White House Press Secretary Jay Carney said, “Colonel Gadhafi has lost the confidence of his people. His legitimacy has been reduced to zero.” “Colonel Gadhafi, he said, “is becoming increasingly erratic …and even more bizarre. He [Gadhafi] accuses the protestors of being on drugs.” “The United States,” Carney said, “Has few contacts deep inside the Libyan government, and little personal sway with its leadership.” He said that responses and sanctions “take time to put in place.”

The United Nations Security Council responds to  threats against peace by recommendations to the parties in an effort to reach agreement by peaceful means. When a dispute leads to fighting, the council’s first concern is to bring  an end as soon as possible. On many occasions, the council has issued cease-fire directives which have been instrumental in preventing wider hostilities. The council also sends United Nations peace-keeping forces to help reduce tensions in troubled areas, keep opposing forces apart, and create conditions of calm in which peaceful settlements may be sought. The council may decide on enforcement measures, economic sanctions such as trade embargoes or collective military action.

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About John Lake

John Lake had a long and successful career in legitimate and musical theater. He moved up into work behind the camera at top motion pictures. He has done a smattering of radio, and television John joined the Blogcritics field of writers owing to a passion for the liberal press, himself speaking out about the political front, and liberal issues. Now the retired Mr. Lake has entered the field of motion picture, television, and video game (now a daily gamer!) critique. His writing is always innovative and immensely readable!
  • LynnfromBC

    Inspite of the sentiments from Recep, I suspect some big red flags are going up in Turkey(pun intended)over oil. They have huge investments in Libya and are oil dependent on all sides.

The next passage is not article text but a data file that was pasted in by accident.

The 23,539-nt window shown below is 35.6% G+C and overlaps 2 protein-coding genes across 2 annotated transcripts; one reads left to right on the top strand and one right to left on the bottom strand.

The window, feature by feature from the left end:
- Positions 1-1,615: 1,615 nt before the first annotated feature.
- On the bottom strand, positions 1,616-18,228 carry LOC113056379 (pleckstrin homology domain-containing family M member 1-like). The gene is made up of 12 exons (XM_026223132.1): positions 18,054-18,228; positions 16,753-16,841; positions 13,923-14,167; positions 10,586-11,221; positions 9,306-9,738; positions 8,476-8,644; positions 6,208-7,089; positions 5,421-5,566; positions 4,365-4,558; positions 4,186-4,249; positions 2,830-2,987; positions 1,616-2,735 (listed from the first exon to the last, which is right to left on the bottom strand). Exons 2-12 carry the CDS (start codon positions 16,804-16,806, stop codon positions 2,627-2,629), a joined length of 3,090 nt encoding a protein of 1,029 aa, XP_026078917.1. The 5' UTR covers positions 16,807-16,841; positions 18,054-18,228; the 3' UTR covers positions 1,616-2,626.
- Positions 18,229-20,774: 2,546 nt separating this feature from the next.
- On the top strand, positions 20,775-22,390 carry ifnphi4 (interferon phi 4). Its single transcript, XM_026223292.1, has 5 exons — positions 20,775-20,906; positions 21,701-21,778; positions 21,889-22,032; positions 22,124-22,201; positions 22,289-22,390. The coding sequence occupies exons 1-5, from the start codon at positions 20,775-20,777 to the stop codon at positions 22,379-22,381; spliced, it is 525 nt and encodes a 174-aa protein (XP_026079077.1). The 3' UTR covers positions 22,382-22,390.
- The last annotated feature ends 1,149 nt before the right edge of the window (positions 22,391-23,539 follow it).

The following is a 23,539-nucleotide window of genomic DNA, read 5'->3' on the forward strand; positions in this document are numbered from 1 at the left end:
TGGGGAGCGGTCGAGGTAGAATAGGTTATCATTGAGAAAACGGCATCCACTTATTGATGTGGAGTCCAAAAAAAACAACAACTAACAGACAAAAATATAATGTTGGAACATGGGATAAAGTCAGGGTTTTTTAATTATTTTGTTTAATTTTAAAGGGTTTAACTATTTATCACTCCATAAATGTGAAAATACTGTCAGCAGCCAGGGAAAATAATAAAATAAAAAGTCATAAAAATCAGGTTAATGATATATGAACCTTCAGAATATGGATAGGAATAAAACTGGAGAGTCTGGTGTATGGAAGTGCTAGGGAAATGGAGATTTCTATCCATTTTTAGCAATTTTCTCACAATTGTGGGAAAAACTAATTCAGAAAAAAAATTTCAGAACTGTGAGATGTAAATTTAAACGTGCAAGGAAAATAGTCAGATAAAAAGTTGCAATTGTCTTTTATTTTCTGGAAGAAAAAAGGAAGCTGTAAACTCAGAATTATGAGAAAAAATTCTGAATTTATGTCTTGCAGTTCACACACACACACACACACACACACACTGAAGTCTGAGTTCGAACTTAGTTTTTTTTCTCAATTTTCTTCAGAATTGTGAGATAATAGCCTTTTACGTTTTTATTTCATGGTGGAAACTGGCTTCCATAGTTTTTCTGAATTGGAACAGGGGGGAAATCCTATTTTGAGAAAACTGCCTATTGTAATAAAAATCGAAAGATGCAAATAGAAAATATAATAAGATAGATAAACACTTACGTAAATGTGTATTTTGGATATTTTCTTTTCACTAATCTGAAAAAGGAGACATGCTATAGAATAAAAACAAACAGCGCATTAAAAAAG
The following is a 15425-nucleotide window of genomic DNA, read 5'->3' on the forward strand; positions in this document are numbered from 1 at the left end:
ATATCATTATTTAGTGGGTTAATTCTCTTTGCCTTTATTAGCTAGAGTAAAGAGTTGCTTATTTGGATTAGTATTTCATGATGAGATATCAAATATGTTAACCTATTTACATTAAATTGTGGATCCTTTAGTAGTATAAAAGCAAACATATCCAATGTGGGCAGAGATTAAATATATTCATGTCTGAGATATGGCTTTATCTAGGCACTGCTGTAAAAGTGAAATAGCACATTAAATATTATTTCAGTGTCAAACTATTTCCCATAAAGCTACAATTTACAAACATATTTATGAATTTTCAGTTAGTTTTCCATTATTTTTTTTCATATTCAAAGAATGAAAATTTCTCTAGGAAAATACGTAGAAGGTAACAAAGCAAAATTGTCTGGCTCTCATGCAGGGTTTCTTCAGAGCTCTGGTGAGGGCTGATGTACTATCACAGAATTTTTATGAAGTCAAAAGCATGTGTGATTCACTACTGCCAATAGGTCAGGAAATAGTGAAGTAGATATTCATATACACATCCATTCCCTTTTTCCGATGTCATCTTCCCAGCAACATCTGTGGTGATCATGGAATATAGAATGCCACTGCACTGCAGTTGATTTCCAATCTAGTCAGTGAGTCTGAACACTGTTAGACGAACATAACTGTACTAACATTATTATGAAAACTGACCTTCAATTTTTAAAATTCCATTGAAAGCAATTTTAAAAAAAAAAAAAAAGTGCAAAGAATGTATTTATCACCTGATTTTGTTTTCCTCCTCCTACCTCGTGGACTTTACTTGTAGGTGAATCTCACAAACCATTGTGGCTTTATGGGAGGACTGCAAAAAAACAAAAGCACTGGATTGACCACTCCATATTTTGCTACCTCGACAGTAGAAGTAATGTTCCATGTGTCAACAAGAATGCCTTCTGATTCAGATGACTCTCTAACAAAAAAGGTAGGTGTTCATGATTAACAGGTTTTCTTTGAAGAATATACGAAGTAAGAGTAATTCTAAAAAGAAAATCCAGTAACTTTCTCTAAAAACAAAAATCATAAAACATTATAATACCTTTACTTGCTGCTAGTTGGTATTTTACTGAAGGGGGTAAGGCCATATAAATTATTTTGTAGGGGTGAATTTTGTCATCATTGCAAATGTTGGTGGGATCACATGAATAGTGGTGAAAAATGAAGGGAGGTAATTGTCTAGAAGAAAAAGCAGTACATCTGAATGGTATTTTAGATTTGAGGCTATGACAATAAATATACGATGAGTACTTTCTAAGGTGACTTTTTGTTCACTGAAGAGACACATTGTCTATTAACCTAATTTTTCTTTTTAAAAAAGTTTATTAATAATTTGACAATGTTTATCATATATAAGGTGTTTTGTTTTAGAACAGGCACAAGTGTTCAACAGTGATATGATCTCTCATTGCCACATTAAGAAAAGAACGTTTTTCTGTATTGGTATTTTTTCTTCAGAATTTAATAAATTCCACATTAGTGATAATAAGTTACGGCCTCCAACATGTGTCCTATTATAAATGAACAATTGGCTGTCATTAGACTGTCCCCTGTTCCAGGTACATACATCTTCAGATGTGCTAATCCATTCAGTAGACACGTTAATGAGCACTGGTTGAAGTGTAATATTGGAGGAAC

Currently the US wants a pipeline from the south and the Russians want to pipe from the north. Everyone wants to avoid Iran. Libya’s current state really complicates the issue money wise for Turkey. Showing a humanitarian face to the UN could score some points with the major players.

    As for Gadaffi and his family, there is really no sense in beating a dead horse. His daughter has been ousted as the UN’s goodwill ambassador for Libya, Seif appears content to let his father hang himself (figuratively speaking), and there is simply no cure for dementia. The drugs and drink he is rambling about are likely distortions of his own experience. There are probably drugs in his own Nescafe. Unless, of course he is acting a parody of his good friend Idi Amin.

  • John Lake

    “Simultaneously, the Turkish Prime Minister, Recep Erdogan, accused the international community of being more concerned with oil concerns than with “conscience, justice, laws and universal human values.”
    In spite of prevailing sentiment for freedom in the world, order is important, and oil control is important.

  • http://ruvysroost.blogspot.com Ruvy

    This is all very amusing. The maniac who ran Libya for 40 years is being sacked by the “international community”. The British have removed the immunity of Khaddafi, the Swiss have frozen his money.

    Poor Muammar! If only his Muslim father had allowed him to be raised in the faith of his Jewish mother, he could be living on a pension in Israel now!

    Muammar, who has had life high on the hog for 4 decades, is about to get tossed into the trashbin of history. And he is likely to suffer a fate similar to Mussolini – being hung on butcher hooks. Blame it all on Muammar’s daddy – and his mother for marrying a Muslim. Of course, maybe she didn’t have a choice…. In Muslim societies, women rarely do.

  • LynnfromBC

    Ruvy I have enjoyed your satire since I have been writing here. Point taken John. You both might enjoy the first paragraph of this Mideast Views Article.

  • John Lake

    A poor man with strange ways of thinking may be insane, or at least, inept. A rich and powerful man, with similar thought patterns ranges between eccentric, and most interesting.
    And, as to the other point, I agree that Ruvi has been very good in recent days.